Legislative Package aimed at curbing Opioid Abuse has provision to update on status of hair testing for DOT
In 2015, the FAST Act highway bill included a requirement for the U.S. DOT to recognize hair sample testing as an alternative to the current urine tests. Congress directed DHS to produce the guidelines for testing within one year, however, three years later, DHS has not yet submitted the information to Congress.
That may all change soon. Late yesterday, the President signed a legislative package aimed at curbing the abuse of opioid drugs into law and, in the package, included a provision requiring DHS to report to Congress within 60 days on the progress of the hair testing guidelines and explain why the requirement has been delayed. The provision also requires a firm schedule to complete the provision.
Once DHS finalizes the hair testing guidelines, employers could choose to move to hair testing for their regulated drivers. That's good news - and a cost saver - for the many employers who are conducting both hair and the required urine test for drivers. We'll keep you up to date!
Late last week, OSHA issued compliance guidance in an attempt to clarify the department’s position.
In May of 2016, OSHA finalized the new recordkeeping regulation and, with it, included a provision meant to prevent an employer from retaliating against an employee who reports a work related injury. While the original provision never mentioned blanket post accident drug and alcohol testing policies specifically, the final regulation’s preamble addressed exactly that. It was the preamble that left employers questioning whether their blanket post accident testing would open their organization up to substantial fines.
Last week, from OSHA:
“29 C.F.R. §1904.35()(1) (iv) does not prohibit workplace safety incentive programs or post-incident drug testing. The Department believes that many employers who implement safety incentive programs and/or conduct post-incident drug testing do so to promote workplace safety and health. In addition, evidence that the employer consistently enforces legitimate work rules (whether or not an injury or illness is reported) would demonstrate that the employer is serious about creating a culture of safety, not just the appearance of reducing rates. Action taken under a safety incentive program or post-incident drug testing policy would only violate 29 C.F.R. §1904.35(b)(1)(iv) if the employer took the action to penalize an employee for reporting a work-related injury or illness rather than for the legitimate purpose of promoting workplace safety and health.”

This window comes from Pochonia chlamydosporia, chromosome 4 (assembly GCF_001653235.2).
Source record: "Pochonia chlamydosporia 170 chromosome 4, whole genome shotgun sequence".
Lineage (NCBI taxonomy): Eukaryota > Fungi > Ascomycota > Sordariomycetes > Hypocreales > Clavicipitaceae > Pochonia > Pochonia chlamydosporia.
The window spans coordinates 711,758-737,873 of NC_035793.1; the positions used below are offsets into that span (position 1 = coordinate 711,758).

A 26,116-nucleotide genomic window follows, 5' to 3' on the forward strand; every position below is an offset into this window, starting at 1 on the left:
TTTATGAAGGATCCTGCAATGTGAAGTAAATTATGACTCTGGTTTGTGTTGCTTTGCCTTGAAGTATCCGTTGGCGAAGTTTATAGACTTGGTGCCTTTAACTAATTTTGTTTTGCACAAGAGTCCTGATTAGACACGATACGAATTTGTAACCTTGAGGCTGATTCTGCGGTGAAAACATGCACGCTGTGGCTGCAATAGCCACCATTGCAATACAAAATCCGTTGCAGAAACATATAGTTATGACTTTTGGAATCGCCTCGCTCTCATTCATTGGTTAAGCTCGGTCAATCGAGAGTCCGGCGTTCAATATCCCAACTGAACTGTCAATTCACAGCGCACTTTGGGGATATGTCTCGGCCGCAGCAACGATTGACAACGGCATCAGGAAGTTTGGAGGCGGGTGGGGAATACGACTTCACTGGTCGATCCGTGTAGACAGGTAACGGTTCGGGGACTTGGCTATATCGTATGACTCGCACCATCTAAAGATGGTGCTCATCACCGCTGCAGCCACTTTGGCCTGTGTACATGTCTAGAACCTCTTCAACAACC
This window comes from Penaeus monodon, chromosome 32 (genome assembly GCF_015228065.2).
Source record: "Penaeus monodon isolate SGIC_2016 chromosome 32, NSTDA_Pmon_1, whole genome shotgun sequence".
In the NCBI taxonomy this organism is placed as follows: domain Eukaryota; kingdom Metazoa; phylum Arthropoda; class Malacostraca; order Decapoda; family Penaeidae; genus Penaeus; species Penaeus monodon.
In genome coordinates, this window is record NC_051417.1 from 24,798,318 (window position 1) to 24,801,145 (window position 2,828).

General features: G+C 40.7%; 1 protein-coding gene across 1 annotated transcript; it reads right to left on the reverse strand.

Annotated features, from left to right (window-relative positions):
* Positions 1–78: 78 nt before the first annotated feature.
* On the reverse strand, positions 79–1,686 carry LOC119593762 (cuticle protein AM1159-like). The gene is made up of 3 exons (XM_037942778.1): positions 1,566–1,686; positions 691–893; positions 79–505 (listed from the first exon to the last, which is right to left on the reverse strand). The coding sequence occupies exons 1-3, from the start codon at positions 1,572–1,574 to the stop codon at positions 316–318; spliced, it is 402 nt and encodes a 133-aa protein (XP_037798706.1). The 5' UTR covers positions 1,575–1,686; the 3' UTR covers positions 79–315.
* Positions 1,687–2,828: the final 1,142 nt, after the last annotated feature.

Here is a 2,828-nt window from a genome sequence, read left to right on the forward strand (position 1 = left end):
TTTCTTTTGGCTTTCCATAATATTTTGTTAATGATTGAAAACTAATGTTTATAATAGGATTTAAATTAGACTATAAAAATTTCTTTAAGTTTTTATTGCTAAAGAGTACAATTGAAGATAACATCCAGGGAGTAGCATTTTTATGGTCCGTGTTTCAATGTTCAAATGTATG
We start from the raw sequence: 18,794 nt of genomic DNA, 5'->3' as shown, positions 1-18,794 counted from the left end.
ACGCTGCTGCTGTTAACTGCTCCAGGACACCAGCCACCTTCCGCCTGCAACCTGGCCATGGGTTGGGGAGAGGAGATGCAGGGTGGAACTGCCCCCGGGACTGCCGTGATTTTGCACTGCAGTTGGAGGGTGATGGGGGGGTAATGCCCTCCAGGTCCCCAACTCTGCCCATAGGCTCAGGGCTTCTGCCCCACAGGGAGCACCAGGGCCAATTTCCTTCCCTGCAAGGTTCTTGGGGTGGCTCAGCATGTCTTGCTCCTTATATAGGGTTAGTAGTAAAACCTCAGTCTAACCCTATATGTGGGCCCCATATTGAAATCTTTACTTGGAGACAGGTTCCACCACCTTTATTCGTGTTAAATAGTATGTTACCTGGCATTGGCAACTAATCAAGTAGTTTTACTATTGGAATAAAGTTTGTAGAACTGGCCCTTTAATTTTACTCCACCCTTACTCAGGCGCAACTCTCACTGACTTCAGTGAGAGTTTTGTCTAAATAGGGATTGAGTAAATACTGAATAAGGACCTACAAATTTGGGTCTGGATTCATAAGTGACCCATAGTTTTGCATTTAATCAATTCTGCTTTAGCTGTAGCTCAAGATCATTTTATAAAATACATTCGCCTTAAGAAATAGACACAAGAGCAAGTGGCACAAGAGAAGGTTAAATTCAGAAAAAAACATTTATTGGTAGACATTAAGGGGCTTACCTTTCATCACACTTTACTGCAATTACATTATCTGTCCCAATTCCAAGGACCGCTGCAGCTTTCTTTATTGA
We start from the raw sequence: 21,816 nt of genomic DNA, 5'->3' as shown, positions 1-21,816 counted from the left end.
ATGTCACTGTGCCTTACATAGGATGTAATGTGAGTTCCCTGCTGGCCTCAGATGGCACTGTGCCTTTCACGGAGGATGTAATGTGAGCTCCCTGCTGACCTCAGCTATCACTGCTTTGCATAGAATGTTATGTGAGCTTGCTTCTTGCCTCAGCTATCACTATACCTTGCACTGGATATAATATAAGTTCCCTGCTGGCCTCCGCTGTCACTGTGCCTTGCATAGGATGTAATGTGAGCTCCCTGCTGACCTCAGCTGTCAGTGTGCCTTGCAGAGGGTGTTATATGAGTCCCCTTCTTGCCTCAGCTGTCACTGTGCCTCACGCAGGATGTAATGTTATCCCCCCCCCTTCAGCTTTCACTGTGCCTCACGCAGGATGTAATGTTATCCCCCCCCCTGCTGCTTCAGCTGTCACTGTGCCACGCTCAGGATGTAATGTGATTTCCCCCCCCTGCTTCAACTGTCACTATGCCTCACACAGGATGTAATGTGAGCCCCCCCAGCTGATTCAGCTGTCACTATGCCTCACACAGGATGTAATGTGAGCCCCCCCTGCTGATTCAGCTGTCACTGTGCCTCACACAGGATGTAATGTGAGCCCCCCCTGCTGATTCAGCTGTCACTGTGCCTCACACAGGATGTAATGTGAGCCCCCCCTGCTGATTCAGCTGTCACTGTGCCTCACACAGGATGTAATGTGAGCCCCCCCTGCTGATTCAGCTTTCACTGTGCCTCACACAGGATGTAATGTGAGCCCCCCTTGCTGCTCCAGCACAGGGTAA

Since the clarification, we’ve had many calls from confused employers – and rightly so. Although the above guidance may have loosened the testing reins in certain situations, it certainly does not walk back the prior guidance completely. Instead, the latest from OSHA reinforces the need for an employer to test only when there’s a legitimate business need and, above all, for the employer to be consistent when making testing decisions in similar situations. In other words, nothing has really changed.
In the last two years, many employers have come to realize that a blanket testing policy, while easier to manage, has never been a good business decision. In blanket testing, employers often had standing orders in the office of their treatment provider that gave the go ahead to test any employee who presented for treatment of a work related injury – regardless of the cause. Employees who presented for the treatment of a bee sting, for example, or those who were injured as a result of a co-workers’ negligence, very often, had to submit to testing. Employees who presented for treatment days or even weeks after the injury also had to submit to testing. Having such a decisive policy has, over the years, resulted in causing issues for a decision the employer did not directly make and consequences that their policy may not be prepared to support.
Where do we go from here?
This is not the last time we’ll be hearing about this particular regulation. At this writing, there are still two lawsuits that were put on hold by the courts while the current administration reviewed the rule. It is still quite possible that the entire rule will be walked back. But, until that time, employers should continue to only require post accident testing when there is reason to believe that drugs or alcohol are involved. To ensure consistency, use a checklist for every injury and document the information that led to the decision to test or not test. Take time to train your supervisors, as well. Their documentation, if they decide to require a test, will not only cover OSHA’s requirement but may also help your case if there’s a reason to challenge the claim. So train your supervisors to be detailed!
Drug Free Safety Program Participants
The recently released guidance also mentions, again, that there are exceptions that allow for a blanket testing policy, including participation in a workers’ compensation discount program. This is just a reminder that Ohio’s Drug Free Safety Program does not now nor has it ever required testing after every injury. While it was common for employers in the DFSP to have blanket testing policies, the Drug Free Safety Program’s Self Implementation Guide (page 17) is quite clear in stating that there are situations when testing is not required. In other words, continue to follow OSHA’s requirements until otherwise noted.
Note: The guidance also included information on safety incentive programs. For more information, visit OSHA's Website: Clarification on OSHA's Position.
For questions, please contact our offices.